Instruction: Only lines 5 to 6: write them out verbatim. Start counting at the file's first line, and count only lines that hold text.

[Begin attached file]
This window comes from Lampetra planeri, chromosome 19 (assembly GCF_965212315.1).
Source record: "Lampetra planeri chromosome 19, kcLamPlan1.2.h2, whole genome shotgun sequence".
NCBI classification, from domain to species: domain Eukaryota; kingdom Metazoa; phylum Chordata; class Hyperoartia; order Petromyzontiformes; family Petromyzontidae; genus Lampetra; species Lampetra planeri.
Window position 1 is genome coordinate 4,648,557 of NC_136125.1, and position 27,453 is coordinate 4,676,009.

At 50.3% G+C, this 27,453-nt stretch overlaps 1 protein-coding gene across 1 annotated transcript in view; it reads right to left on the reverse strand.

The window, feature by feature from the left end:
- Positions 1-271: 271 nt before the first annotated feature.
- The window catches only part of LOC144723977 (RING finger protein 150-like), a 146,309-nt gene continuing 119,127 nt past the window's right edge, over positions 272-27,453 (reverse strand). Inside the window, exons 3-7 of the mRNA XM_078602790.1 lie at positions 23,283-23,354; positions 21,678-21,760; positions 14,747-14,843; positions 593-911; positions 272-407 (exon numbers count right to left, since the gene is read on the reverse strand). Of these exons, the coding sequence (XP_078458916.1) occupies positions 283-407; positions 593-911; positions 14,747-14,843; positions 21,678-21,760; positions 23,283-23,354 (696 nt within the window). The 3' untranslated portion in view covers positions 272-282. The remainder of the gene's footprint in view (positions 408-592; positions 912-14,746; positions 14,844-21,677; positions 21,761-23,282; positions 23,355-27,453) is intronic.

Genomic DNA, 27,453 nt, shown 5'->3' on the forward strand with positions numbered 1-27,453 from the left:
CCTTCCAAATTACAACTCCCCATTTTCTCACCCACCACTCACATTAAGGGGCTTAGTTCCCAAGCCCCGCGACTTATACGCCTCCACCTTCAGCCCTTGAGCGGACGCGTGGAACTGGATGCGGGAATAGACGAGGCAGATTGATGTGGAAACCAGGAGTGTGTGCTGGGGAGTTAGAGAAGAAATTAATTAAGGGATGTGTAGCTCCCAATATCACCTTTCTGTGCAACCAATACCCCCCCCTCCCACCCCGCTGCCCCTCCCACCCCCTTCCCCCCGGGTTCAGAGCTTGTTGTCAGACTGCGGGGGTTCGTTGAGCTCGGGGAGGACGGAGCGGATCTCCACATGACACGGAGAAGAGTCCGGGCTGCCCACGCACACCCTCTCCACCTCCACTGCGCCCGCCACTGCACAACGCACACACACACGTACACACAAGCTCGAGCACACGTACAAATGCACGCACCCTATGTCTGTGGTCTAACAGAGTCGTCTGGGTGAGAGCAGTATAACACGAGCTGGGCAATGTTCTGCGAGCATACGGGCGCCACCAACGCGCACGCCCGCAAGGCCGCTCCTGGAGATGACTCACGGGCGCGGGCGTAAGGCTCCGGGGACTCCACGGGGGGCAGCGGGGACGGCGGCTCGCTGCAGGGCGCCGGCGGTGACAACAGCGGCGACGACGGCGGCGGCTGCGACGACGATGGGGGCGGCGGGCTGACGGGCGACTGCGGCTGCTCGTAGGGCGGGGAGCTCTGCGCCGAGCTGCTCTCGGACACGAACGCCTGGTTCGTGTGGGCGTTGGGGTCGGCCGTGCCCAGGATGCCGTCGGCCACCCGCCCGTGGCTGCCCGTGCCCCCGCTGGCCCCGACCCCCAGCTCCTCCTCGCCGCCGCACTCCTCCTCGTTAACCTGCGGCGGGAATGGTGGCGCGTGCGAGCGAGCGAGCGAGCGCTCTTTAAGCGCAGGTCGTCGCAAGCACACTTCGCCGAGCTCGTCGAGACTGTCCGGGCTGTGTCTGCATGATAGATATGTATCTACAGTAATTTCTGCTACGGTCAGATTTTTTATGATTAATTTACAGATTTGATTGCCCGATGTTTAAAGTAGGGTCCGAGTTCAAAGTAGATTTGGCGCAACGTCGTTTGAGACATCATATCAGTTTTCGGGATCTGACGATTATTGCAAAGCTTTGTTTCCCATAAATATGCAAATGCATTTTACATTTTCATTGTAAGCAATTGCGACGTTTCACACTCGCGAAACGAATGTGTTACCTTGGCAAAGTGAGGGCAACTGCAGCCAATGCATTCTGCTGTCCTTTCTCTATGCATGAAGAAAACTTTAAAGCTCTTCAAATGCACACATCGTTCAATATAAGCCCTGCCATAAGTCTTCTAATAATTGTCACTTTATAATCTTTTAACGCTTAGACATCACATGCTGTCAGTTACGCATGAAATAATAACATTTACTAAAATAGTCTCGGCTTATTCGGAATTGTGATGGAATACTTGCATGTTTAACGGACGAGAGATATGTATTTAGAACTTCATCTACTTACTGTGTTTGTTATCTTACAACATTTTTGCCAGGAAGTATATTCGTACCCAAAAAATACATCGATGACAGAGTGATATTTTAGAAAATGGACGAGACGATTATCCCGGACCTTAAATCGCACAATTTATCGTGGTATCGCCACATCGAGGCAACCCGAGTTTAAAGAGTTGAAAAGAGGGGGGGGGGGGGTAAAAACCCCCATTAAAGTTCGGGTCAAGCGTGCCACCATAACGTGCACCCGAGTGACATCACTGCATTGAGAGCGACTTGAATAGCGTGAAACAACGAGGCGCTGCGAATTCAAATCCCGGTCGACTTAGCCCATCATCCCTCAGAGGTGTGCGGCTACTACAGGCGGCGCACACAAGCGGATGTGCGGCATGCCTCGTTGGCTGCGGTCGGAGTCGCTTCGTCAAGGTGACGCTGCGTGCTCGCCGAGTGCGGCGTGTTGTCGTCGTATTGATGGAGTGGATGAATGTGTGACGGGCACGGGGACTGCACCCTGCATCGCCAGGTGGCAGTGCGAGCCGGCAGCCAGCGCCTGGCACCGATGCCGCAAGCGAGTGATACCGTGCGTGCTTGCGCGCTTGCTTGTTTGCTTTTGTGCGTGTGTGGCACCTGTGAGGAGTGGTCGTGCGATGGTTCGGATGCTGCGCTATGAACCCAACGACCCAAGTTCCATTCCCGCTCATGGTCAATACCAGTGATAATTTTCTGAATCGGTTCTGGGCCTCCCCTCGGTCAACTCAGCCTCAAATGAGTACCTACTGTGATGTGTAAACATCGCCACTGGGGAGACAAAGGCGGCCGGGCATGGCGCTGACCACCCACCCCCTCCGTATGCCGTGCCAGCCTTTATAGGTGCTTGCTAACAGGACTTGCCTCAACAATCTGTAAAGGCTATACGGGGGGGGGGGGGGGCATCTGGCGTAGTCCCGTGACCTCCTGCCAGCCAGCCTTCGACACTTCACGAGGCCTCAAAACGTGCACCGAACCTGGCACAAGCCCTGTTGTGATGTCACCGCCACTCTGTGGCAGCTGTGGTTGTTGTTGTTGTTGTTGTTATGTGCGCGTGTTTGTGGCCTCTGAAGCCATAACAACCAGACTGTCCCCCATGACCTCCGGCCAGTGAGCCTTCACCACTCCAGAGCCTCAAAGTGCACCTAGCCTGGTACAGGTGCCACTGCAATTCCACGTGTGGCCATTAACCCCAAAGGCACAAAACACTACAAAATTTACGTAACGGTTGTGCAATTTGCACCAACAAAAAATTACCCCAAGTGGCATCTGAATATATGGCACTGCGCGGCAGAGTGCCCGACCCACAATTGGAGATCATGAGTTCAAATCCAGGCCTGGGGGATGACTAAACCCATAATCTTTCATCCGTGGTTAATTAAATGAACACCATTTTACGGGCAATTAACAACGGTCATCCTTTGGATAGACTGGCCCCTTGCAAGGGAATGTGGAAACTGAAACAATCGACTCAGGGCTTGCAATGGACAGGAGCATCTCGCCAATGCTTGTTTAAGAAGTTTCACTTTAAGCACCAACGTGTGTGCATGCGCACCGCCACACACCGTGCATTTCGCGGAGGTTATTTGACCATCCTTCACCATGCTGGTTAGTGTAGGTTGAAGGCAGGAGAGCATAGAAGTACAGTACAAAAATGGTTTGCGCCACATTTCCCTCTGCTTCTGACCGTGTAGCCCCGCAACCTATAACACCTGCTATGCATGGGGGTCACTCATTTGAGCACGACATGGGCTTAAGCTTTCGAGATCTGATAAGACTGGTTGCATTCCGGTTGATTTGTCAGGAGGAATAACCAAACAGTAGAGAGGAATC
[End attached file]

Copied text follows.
At 50.3% G+C, this 27,453-nt stretch overlaps 1 protein-coding gene across 1 annotated transcript in view; it reads right to left on the reverse strand.

The window, feature by feature from the left end: